U.S. and Mexico Working to Resolve Issues Affecting Bilateral Sugar Trade
U.S. Commerce Secretary Wilbur Ross and Mexican Secretary of Economy Ildefonso Guajardo announced March 10 a renewed effort to resolve ongoing issues over Mexican sugar exports and anti-bunching limits. The two sides last held a round of talks on this matter in mid-December 2016 and have now agreed to hold additional discussions in an attempt to reach a mutually-acceptable resolution of the serious issues that have been identified with the current arrangement.
A Department of Commerce press release observes that these difficulties date back to April 2014 when the agency initiated antidumping and countervailing duty investigations on Mexican sugar. In December 2014, the DOC entered into suspension agreements with the government of Mexico and Mexican sugar producers that suspended these investigations in exchange for Mexico limiting its exports and imposing minimum export prices on sugar sold to the U.S. However, alleged flaws in the suspension agreements that the two sides have been trying to correct for months have resulted in a shortage of raw sugar supplies and price suppression in the refined sugar market.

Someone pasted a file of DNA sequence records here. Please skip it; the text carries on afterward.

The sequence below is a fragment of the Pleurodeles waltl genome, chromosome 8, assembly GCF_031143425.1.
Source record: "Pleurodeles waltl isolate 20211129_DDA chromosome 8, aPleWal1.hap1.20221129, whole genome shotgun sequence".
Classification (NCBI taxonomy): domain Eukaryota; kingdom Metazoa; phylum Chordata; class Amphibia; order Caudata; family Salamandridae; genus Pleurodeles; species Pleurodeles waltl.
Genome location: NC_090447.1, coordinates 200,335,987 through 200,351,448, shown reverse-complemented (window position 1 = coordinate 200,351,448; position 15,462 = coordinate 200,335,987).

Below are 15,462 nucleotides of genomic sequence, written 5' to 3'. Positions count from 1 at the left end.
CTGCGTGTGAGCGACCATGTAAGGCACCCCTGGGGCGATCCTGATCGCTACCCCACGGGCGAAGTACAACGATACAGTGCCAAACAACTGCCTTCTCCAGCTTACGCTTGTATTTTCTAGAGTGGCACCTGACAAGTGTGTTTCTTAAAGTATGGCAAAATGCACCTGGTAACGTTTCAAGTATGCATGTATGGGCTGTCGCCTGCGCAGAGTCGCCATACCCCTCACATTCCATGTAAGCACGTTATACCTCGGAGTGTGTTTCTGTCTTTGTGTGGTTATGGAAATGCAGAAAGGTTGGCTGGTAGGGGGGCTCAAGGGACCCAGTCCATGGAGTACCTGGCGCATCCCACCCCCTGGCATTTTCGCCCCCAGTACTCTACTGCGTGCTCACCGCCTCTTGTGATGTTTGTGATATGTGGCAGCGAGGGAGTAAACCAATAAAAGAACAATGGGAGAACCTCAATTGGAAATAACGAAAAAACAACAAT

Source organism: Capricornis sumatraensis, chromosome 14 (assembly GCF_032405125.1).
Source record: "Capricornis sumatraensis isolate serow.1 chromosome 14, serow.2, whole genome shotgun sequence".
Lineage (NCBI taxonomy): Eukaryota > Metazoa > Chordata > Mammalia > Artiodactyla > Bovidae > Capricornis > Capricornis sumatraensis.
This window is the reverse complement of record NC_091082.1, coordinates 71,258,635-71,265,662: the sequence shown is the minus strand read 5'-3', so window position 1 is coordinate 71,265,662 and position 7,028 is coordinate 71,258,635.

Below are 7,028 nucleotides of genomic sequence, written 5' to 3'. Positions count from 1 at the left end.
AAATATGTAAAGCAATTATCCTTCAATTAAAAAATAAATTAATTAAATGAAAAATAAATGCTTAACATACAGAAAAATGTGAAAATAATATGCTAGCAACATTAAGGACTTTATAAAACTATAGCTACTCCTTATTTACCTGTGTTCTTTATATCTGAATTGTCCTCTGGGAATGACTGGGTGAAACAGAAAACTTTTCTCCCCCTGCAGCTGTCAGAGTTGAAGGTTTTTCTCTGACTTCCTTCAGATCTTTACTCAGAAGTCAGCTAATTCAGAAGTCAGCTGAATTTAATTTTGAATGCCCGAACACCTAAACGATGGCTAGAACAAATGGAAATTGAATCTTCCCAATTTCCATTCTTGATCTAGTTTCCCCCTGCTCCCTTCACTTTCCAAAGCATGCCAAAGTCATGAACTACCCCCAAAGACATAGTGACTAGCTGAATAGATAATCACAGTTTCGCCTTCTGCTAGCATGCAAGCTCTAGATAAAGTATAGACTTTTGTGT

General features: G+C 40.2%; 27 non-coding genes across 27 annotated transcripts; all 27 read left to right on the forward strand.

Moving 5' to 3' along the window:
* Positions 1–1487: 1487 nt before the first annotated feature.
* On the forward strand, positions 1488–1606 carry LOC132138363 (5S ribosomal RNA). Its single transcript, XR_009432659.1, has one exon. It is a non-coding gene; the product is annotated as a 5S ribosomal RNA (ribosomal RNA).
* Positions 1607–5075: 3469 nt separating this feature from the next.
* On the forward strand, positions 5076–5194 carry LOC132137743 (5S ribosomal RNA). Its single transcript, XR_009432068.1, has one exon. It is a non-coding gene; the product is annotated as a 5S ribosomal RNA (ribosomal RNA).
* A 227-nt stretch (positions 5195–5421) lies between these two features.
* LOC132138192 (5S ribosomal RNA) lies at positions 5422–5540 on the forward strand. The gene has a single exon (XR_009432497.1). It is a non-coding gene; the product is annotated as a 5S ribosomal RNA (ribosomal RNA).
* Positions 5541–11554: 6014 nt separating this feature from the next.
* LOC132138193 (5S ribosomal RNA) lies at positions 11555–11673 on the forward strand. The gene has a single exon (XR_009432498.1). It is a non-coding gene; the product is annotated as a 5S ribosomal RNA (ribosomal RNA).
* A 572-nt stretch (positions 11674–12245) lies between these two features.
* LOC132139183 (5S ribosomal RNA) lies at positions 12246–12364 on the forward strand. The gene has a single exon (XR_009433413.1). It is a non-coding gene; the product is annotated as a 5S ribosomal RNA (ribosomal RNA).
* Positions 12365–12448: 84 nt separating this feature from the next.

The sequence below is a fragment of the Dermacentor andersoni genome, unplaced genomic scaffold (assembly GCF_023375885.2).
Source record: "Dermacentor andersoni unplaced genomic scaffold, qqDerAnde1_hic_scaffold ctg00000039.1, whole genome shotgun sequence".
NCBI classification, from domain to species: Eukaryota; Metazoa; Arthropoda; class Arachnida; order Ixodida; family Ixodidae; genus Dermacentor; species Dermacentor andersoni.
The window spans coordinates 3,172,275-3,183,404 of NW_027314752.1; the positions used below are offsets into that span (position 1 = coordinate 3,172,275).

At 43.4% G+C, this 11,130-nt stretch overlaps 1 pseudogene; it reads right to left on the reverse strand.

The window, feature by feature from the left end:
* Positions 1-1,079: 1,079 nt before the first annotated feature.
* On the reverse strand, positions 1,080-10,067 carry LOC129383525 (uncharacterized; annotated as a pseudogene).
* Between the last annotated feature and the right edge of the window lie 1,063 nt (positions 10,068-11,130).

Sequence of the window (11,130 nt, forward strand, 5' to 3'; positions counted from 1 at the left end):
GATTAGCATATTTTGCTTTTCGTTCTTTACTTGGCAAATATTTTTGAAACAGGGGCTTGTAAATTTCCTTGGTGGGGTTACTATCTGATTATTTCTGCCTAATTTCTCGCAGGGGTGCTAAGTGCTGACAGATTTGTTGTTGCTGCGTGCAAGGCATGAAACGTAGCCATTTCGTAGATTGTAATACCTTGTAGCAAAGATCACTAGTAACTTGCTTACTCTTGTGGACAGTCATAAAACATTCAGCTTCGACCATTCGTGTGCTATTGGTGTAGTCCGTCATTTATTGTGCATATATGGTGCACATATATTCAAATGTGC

The most recent problem arose when sugar exports from Mexico to the U.S. were suspended after reaching the agreed to export ceiling. According to the DOC, Mexican sugar producers acted quickly to halt their shipments under the suspension agreements once they identified that a temporary limit had been reached.
The DOC is currently conducting an administrative review of the suspension agreements and Secretary Ross announced that the deadline to conclude the review has been extended from April 4 to May 1, thereby allowing negotiators more time to reach a deal.